AC Milan legends Paolo Maldini and Ruud Gullit have given their approval to the appointment of Gennaro Gattuso as coach, saying he is the man to bring success back to the Serie A club.
Gattuso was given a new contract last week after turning around the club's fortunes once Vincenzo Montella was sacked in November.
Maldini and Gullit, who won the Champions League with Milan -- Maldini five times, Gullit twice -- think their former club have taken a step closer to similar success by placing their faith in Gattuso.
"I think it was right to gratify Gattuso with a real contract as Milan coach for what he has done and what he will do," Maldini told Sky Sport Italia. "He's surprised many with his tactical knowledge [and] managerial skills and I would not compare him with anybody.
"Let's not forget where Milan were when Gattuso took over."
Qualifying for the Europa League looked unlikely when Gattuso replaced Montella, but now Milan are sixth and in the Coppa Italia final with two shots at European qualification. They are also only eight points adrift of the top four and a berth in the Champions League.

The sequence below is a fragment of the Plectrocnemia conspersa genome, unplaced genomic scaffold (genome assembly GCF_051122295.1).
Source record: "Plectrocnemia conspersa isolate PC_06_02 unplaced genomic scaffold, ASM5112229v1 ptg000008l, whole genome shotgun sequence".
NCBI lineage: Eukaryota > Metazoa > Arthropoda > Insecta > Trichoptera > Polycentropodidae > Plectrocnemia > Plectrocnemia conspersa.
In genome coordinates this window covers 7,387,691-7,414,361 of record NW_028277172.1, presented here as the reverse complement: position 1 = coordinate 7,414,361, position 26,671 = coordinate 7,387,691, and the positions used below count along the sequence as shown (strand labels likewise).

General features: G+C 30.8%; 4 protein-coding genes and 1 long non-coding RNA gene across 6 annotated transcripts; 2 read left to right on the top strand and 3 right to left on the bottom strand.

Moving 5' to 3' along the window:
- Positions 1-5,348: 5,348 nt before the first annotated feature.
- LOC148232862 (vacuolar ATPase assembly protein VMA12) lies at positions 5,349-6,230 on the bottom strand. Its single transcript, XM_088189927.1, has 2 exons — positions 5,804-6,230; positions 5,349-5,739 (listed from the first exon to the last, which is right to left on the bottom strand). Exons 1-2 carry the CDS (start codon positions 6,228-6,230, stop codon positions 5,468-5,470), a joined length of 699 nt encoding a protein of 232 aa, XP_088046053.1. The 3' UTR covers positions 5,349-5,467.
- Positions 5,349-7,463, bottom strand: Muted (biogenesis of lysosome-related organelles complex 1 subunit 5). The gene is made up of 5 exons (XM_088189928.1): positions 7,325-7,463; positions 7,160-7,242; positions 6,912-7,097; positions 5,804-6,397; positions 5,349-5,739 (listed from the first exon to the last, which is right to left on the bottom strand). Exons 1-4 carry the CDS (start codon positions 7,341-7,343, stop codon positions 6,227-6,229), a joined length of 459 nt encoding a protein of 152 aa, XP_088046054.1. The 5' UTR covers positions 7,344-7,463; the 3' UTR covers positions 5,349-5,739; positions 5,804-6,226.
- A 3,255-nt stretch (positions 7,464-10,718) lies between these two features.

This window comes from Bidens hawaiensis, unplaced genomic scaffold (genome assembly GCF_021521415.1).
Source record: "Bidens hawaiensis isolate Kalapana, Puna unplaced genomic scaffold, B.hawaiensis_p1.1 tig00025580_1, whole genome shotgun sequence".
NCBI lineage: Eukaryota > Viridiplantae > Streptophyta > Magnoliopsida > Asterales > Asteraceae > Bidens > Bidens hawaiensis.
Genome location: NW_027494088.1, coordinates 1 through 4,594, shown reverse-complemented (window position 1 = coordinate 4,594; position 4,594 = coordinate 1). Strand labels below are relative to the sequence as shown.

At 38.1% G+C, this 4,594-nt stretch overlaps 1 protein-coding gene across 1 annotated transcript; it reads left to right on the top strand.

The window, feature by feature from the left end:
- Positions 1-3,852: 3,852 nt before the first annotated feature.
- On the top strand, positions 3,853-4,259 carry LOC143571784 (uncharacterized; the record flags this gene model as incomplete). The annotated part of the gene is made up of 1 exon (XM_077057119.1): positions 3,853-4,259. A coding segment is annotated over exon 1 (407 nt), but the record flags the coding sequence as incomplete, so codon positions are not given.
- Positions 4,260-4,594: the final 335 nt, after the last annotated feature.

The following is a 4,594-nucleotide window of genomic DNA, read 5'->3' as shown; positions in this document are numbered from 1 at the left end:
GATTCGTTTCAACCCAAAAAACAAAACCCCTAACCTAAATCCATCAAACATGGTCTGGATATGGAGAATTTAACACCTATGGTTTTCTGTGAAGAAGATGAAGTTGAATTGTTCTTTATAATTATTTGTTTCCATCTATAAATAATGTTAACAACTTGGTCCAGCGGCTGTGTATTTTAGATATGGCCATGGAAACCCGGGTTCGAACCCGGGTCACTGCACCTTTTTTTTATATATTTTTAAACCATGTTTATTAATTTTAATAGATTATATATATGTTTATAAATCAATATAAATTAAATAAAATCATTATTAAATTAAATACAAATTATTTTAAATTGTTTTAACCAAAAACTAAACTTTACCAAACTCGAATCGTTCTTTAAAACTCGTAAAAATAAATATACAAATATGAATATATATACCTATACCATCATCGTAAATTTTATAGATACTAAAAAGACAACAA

Gullit believes victory in the Coppa Italia against Juventus should now be the priority.
"Winning that could be the start of something big," Gullit said at an awards ceremony in Florence, according to La Gazzetta del Mezzogiorno. "I think it's still too soon to judge Gattuso's work but I hope he does well and that Milan are reborn, but it will take time -- at least three years.
"Even my Milan were eliminated from Europe in our first season by Espanyol. You need patience and you need talented players to form a winning team."
Gullit also said Italy is lacking talented players and the Italian FA's priority should be to find ways of lifting the nation's favourite sport out of a rut following their failure to qualify for the World Cup.
Another former Milan great, Alessandro Costacurta, is part of a group organised by the Italian Olympic Committee that is running the Italian FA, and Maldini said he would be willing to have a discussion with Costacurta, his former teammate, to explore whether there is anything he can do.
"I'm always willing to listen and certainly I wouldn't say no to having a chat, especially with a friend like [Costacurta]," Maldini said. "Let's see if there are the right conditions to do something together, otherwise I'll always support Italy.
"We need to see what the short-term objectives are, so I don't know right now."